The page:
Raphael

Sure, yeah. So let̵;s start with my who am I. So I̵;m a platform architect at RightScale. RightScale is a crowd-management platform. I̵;ve been working there for almost eight years. When I started, the whole product was basically a single-raise app, and the platform has grown a lot since then. The last I counted there were about 52 different services running in production, running on about a thousand VM. So I̵;ve designed, developed and debugged a lot of them.

Part of going from this single-raise app to all those distributed services, we felt a lot of pain in having to design API’s the right way. What I mean by that is being able to come up with APIs that are consistent and have standards that are enforceable, so that we can come up and say, “Yep, that API looks good. It follows all standards and we’d be able to integrate that service with the rest of the fleet.”

As you probably know, once an API is alive it’s almost impossible to change it. Once you have customers that start using it or once your internal services rely on it, then that API is gonna be there forever. So it is very important that you spend the time designing it properly.

When we looked at what was available to do that, there just wasn’t much. There were a few tools here and there, but nothing that we felt would be enough for us. So we ended up creating a at the time [unintelligible 00:02:53.10] in Ruby called Praxis, that basically allowed you to write the design code and then the framework would leverage the design in runtime.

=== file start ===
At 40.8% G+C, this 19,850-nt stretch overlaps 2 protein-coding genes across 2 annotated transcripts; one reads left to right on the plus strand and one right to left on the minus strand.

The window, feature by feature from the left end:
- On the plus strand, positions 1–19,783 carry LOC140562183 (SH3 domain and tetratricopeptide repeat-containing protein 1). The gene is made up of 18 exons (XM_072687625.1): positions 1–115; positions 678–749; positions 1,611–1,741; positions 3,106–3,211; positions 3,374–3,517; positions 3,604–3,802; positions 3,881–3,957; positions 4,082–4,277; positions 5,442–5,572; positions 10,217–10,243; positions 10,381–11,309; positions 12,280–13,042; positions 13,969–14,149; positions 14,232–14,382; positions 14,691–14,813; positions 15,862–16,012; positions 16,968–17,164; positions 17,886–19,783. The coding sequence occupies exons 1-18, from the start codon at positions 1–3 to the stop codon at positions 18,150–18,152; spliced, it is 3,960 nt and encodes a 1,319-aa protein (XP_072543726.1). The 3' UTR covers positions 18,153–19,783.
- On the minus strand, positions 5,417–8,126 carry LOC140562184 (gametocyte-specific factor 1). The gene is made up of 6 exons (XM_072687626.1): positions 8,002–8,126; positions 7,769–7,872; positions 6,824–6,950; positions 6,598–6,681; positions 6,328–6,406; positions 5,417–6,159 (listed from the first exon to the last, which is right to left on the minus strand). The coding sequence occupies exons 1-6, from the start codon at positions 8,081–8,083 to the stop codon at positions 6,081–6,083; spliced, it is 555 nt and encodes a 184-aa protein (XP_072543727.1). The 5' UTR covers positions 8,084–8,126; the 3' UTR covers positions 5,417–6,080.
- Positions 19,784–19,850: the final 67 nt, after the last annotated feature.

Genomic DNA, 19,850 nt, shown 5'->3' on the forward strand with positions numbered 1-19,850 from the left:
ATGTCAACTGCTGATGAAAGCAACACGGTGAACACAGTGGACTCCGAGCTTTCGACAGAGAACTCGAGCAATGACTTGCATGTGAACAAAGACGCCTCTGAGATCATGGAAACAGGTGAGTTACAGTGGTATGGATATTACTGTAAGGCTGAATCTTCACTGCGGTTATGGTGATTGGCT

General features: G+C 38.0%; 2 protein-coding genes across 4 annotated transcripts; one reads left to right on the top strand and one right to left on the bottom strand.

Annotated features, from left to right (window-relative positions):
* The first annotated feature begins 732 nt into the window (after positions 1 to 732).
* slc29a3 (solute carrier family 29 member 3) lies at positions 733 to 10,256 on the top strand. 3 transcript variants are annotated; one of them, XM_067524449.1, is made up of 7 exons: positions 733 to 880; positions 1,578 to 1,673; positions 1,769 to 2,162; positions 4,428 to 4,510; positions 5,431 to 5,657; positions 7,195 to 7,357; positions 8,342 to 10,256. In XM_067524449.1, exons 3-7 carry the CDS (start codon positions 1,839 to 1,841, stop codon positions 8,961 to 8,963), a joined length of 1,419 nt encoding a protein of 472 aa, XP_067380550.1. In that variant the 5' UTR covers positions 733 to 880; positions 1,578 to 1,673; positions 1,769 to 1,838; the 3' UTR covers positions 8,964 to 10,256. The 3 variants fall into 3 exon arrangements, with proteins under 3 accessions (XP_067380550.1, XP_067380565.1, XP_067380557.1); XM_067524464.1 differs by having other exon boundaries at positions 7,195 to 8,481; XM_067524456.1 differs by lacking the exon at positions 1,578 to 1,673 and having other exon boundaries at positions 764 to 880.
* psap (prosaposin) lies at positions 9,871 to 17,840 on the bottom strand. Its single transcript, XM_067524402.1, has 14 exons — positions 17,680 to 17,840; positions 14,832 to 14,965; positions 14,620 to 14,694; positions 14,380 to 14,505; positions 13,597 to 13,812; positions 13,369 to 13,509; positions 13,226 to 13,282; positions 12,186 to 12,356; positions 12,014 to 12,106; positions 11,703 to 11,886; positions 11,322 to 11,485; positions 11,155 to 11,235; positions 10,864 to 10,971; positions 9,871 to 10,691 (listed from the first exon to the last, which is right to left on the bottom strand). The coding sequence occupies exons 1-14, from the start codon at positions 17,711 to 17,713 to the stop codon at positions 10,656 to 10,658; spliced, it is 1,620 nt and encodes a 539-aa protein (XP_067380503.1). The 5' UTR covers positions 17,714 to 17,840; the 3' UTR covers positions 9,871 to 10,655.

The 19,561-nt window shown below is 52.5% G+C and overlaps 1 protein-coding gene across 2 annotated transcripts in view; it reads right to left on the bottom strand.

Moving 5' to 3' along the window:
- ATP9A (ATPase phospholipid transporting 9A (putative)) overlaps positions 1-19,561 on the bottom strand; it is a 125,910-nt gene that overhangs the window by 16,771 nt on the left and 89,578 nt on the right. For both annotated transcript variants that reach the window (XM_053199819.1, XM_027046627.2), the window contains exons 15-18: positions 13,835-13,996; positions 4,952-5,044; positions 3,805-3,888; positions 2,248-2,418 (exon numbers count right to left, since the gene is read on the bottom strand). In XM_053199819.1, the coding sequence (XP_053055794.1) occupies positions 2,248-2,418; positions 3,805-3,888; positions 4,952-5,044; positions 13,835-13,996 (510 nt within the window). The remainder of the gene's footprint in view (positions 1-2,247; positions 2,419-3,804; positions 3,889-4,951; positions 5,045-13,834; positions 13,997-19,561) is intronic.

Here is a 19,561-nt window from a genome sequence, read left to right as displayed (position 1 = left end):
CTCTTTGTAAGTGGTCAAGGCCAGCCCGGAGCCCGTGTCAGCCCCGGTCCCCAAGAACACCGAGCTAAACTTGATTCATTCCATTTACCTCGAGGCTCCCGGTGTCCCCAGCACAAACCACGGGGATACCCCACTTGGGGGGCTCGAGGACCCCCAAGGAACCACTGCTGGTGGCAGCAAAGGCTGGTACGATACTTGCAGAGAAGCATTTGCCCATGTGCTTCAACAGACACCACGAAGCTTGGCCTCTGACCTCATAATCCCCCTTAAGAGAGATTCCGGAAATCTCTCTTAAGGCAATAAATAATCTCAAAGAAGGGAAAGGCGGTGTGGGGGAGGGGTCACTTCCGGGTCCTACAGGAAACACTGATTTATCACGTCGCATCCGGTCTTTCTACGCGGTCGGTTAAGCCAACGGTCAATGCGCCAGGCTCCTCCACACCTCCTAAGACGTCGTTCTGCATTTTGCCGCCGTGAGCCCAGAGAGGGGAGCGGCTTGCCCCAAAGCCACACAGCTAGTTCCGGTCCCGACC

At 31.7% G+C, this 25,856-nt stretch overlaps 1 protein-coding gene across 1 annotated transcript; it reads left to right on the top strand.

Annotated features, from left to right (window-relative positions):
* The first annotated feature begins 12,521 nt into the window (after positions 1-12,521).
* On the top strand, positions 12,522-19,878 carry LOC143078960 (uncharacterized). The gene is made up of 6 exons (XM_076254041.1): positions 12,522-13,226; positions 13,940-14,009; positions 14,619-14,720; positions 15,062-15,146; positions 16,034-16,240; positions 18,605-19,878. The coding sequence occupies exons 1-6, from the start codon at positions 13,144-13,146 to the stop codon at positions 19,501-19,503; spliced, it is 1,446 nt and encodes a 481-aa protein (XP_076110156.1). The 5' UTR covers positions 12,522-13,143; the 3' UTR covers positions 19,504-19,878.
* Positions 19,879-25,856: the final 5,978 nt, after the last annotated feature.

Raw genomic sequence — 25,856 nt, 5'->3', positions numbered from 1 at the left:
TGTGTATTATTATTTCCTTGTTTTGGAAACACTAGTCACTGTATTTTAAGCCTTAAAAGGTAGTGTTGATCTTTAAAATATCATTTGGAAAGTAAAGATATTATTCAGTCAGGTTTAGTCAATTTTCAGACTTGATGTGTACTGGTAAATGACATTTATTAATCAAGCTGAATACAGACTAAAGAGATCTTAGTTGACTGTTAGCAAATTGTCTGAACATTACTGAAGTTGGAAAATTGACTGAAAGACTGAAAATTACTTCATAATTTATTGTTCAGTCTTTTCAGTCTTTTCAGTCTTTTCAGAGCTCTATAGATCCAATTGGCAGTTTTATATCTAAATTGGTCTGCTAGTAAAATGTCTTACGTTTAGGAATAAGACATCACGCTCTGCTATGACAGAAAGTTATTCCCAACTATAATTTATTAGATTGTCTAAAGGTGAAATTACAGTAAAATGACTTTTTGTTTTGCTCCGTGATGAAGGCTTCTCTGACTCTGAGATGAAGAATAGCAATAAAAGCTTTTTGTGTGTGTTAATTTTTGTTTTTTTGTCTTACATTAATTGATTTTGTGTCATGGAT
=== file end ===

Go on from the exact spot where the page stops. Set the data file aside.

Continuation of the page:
Going fast forward, RightScale kind of shifted towards Go, and I thought it will be good to see if we could do something [unintelligible 00:03:12.25] in Go. To be honest, I wasn’t sure initially that will be possible. We played around with a few things, and it took me about a year really to come up with something that started to look like it may work. There two big a-ha moments in that kind of research phase. One was the realization that code generation was the perfect approach for achieving the goal of keeping the design and implementation separate. We were making sure that the design is directly enforced.

[00:03:51.14] The second realization was that the design should be written in a DSL, so that the language used to describe the API used the right terms. You want to talk about resources, actions, responses, requests, and you don’t want to have to deal with programming language artifacts, so that DSL will have to be a Go DSL obviously, so that it could be understood right away, and also so that it’s still possible to use the legal language when it’s needed.

Fast forward a year and a half, I have to say that the result turned out a lot better than I thought it would be, and I think the credit goes to the Go language. The Go language provides a very simple and powerful mechanism to create the DSL. It also has as very good code analysis support, which is essential and a very good code generation package, the template package in particular.

So all of that put together, I think, we end up today with something that is actually very interesting, and we have started using extensively here at RightScale.



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